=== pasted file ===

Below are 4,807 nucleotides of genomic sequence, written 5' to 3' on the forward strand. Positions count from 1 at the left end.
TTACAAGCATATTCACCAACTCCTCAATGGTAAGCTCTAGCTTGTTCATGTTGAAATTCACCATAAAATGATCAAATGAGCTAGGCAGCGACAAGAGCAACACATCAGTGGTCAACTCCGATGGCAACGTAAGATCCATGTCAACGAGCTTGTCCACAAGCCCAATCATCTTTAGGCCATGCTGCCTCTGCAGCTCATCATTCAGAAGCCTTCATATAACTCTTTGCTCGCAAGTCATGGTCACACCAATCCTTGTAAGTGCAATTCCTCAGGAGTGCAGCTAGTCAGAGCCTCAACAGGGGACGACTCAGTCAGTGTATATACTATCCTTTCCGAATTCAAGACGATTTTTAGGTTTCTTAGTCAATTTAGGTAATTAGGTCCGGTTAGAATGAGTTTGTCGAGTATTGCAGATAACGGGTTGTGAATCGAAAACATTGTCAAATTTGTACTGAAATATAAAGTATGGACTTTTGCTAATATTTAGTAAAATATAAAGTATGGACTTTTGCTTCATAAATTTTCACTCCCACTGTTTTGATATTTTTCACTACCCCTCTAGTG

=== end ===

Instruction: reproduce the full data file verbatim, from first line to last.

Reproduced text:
Below are 4,807 nucleotides of genomic sequence, written 5' to 3' on the forward strand. Positions count from 1 at the left end.
TTACAAGCATATTCACCAACTCCTCAATGGTAAGCTCTAGCTTGTTCATGTTGAAATTCACCATAAAATGATCAAATGAGCTAGGCAGCGACAAGAGCAACACATCAGTGGTCAACTCCGATGGCAACGTAAGATCCATGTCAACGAGCTTGTCCACAAGCCCAATCATCTTTAGGCCATGCTGCCTCTGCAGCTCATCATTCAGAAGCCTTCATATAACTCTTTGCTCGCAAGTCATGGTCACACCAATCCTTGTAAGTGCAATTCCTCAGGAGTGCAGCTAGTCAGAGCCTCAACAGGGGACGACTCAGTCAGTGTATATACTATCCTTTCCGAATTCAAGACGATTTTTAGGTTTCTTAGTCAATTTAGGTAATTAGGTCCGGTTAGAATGAGTTTGTCGAGTATTGCAGATAACGGGTTGTGAATCGAAAACATTGTCAAATTTGTACTGAAATATAAAGTATGGACTTTTGCTAATATTTAGTAAAATATAAAGTATGGACTTTTGCTTCATAAATTTTCACTCCCACTGTTTTGATATTTTTCACTACCCCTCTAGTG